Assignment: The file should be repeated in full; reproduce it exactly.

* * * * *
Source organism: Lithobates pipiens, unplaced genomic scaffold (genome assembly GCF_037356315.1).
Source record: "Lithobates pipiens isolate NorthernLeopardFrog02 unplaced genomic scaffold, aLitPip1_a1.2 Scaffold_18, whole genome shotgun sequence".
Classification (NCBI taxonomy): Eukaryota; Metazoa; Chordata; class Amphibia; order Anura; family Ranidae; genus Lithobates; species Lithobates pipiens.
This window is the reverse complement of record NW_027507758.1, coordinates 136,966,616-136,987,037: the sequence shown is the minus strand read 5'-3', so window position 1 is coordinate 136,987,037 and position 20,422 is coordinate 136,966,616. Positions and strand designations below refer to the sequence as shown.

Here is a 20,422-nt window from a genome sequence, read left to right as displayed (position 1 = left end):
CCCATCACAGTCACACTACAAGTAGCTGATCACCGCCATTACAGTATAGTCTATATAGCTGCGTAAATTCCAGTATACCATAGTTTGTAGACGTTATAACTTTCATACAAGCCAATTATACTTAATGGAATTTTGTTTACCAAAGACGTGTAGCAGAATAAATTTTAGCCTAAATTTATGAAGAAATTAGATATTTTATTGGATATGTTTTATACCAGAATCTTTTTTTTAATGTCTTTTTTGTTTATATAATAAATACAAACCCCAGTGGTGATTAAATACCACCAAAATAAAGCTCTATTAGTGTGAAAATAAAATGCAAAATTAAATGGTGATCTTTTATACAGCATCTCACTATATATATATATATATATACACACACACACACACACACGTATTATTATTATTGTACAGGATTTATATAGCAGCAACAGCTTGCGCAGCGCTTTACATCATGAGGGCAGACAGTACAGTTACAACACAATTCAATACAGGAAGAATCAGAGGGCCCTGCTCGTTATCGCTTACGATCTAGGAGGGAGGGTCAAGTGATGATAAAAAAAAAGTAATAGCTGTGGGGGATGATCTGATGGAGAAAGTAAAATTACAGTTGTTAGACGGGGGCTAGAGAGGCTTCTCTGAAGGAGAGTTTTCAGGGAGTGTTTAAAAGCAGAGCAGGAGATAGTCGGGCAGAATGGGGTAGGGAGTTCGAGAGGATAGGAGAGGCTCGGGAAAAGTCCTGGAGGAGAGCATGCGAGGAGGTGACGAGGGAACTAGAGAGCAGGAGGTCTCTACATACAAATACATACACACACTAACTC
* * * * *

Source organism: Lithobates pipiens, unplaced genomic scaffold (genome assembly GCF_037356315.1).
Source record: "Lithobates pipiens isolate NorthernLeopardFrog02 unplaced genomic scaffold, aLitPip1_a1.2 Scaffold_18, whole genome shotgun sequence".
Classification (NCBI taxonomy): Eukaryota; Metazoa; Chordata; class Amphibia; order Anura; family Ranidae; genus Lithobates; species Lithobates pipiens.
This window is the reverse complement of record NW_027507758.1, coordinates 136,966,616-136,987,037: the sequence shown is the minus strand read 5'-3', so window position 1 is coordinate 136,987,037 and position 20,422 is coordinate 136,966,616. Positions and strand designations below refer to the sequence as shown.

Here is a 20,422-nt window from a genome sequence, read left to right as displayed (position 1 = left end):
CCCATCACAGTCACACTACAAGTAGCTGATCACCGCCATTACAGTATAGTCTATATAGCTGCGTAAATTCCAGTATACCATAGTTTGTAGACGTTATAACTTTCATACAAGCCAATTATACTTAATGGAATTTTGTTTACCAAAGACGTGTAGCAGAATAAATTTTAGCCTAAATTTATGAAGAAATTAGATATTTTATTGGATATGTTTTATACCAGAATCTTTTTTTTAATGTCTTTTTTGTTTATATAATAAATACAAACCCCAGTGGTGATTAAATACCACCAAAATAAAGCTCTATTAGTGTGAAAATAAAATGCAAAATTAAATGGTGATCTTTTATACAGCATCTCACTATATATATATATATATATACACACACACACACACACACGTATTATTATTATTGTACAGGATTTATATAGCAGCAACAGCTTGCGCAGCGCTTTACATCATGAGGGCAGACAGTACAGTTACAACACAATTCAATACAGGAAGAATCAGAGGGCCCTGCTCGTTATCGCTTACGATCTAGGAGGGAGGGTCAAGTGATGATAAAAAAAAAGTAATAGCTGTGGGGGATGATCTGATGGAGAAAGTAAAATTACAGTTGTTAGACGGGGGCTAGAGAGGCTTCTCTGAAGGAGAGTTTTCAGGGAGTGTTTAAAAGCAGAGCAGGAGATAGTCGGGCAGAATGGGGTAGGGAGTTCGAGAGGATAGGAGAGGCTCGGGAAAAGTCCTGGAGGAGAGCATGCGAGGAGGTGACGAGGGAACTAGAGAGCAGGAGGTCTCTACATACAAATACATACACACACTAACTC